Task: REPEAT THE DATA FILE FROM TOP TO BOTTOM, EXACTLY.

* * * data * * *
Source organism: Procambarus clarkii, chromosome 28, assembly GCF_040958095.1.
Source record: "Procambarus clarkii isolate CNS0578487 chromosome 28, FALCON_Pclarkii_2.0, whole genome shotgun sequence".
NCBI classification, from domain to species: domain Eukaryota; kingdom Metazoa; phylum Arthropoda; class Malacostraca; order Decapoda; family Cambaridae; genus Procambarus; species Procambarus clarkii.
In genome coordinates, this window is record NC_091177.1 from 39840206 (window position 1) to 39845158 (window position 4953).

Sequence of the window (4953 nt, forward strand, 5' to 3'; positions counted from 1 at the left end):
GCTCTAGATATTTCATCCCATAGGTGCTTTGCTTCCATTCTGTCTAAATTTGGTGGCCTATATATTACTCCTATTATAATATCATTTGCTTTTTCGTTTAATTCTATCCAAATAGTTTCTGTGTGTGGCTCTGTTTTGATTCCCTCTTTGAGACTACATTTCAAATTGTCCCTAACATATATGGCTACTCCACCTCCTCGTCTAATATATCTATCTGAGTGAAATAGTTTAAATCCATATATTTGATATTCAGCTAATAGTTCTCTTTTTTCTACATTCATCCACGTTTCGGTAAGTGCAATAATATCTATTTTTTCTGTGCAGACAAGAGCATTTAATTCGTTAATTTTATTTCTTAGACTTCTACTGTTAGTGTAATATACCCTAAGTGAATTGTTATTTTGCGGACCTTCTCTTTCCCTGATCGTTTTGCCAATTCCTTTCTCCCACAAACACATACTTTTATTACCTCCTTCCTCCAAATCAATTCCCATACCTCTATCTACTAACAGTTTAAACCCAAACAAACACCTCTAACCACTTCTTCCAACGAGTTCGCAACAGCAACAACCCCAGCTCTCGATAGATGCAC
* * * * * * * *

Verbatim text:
Source organism: Procambarus clarkii, chromosome 28, assembly GCF_040958095.1.
Source record: "Procambarus clarkii isolate CNS0578487 chromosome 28, FALCON_Pclarkii_2.0, whole genome shotgun sequence".
NCBI classification, from domain to species: domain Eukaryota; kingdom Metazoa; phylum Arthropoda; class Malacostraca; order Decapoda; family Cambaridae; genus Procambarus; species Procambarus clarkii.
In genome coordinates, this window is record NC_091177.1 from 39840206 (window position 1) to 39845158 (window position 4953).

Sequence of the window (4953 nt, forward strand, 5' to 3'; positions counted from 1 at the left end):
GCTCTAGATATTTCATCCCATAGGTGCTTTGCTTCCATTCTGTCTAAATTTGGTGGCCTATATATTACTCCTATTATAATATCATTTGCTTTTTCGTTTAATTCTATCCAAATAGTTTCTGTGTGTGGCTCTGTTTTGATTCCCTCTTTGAGACTACATTTCAAATTGTCCCTAACATATATGGCTACTCCACCTCCTCGTCTAATATATCTATCTGAGTGAAATAGTTTAAATCCATATATTTGATATTCAGCTAATAGTTCTCTTTTTTCTACATTCATCCACGTTTCGGTAAGTGCAATAATATCTATTTTTTCTGTGCAGACAAGAGCATTTAATTCGTTAATTTTATTTCTTAGACTTCTACTGTTAGTGTAATATACCCTAAGTGAATTGTTATTTTGCGGACCTTCTCTTTCCCTGATCGTTTTGCCAATTCCTTTCTCCCACAAACACATACTTTTATTACCTCCTTCCTCCAAATCAATTCCCATACCTCTATCTACTAACAGTTTAAACCCAAACAAACACCTCTAACCACTTCTTCCAACGAGTTCGCAACAGCAACAACCCCAGCTCTCGATAGATGCAC